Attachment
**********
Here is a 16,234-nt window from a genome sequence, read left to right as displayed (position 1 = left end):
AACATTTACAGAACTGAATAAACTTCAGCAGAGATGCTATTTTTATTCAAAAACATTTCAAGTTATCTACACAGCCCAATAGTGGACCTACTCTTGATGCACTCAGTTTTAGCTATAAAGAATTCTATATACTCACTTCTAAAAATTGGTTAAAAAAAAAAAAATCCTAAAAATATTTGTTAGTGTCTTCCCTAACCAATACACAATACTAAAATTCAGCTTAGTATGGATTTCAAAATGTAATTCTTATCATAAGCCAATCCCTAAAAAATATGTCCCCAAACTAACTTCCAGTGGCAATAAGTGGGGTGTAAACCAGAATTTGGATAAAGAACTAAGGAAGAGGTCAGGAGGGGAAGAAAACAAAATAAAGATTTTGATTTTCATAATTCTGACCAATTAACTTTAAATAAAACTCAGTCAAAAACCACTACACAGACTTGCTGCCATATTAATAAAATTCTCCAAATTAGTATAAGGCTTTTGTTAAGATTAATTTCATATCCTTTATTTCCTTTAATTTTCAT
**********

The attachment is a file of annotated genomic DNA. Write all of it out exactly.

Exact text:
Here is a 16,234-nt window from a genome sequence, read left to right as displayed (position 1 = left end):
AACATTTACAGAACTGAATAAACTTCAGCAGAGATGCTATTTTTATTCAAAAACATTTCAAGTTATCTACACAGCCCAATAGTGGACCTACTCTTGATGCACTCAGTTTTAGCTATAAAGAATTCTATATACTCACTTCTAAAAATTGGTTAAAAAAAAAAAAATCCTAAAAATATTTGTTAGTGTCTTCCCTAACCAATACACAATACTAAAATTCAGCTTAGTATGGATTTCAAAATGTAATTCTTATCATAAGCCAATCCCTAAAAAATATGTCCCCAAACTAACTTCCAGTGGCAATAAGTGGGGTGTAAACCAGAATTTGGATAAAGAACTAAGGAAGAGGTCAGGAGGGGAAGAAAACAAAATAAAGATTTTGATTTTCATAATTCTGACCAATTAACTTTAAATAAAACTCAGTCAAAAACCACTACACAGACTTGCTGCCATATTAATAAAATTCTCCAAATTAGTATAAGGCTTTTGTTAAGATTAATTTCATATCCTTTATTTCCTTTAATTTTCAT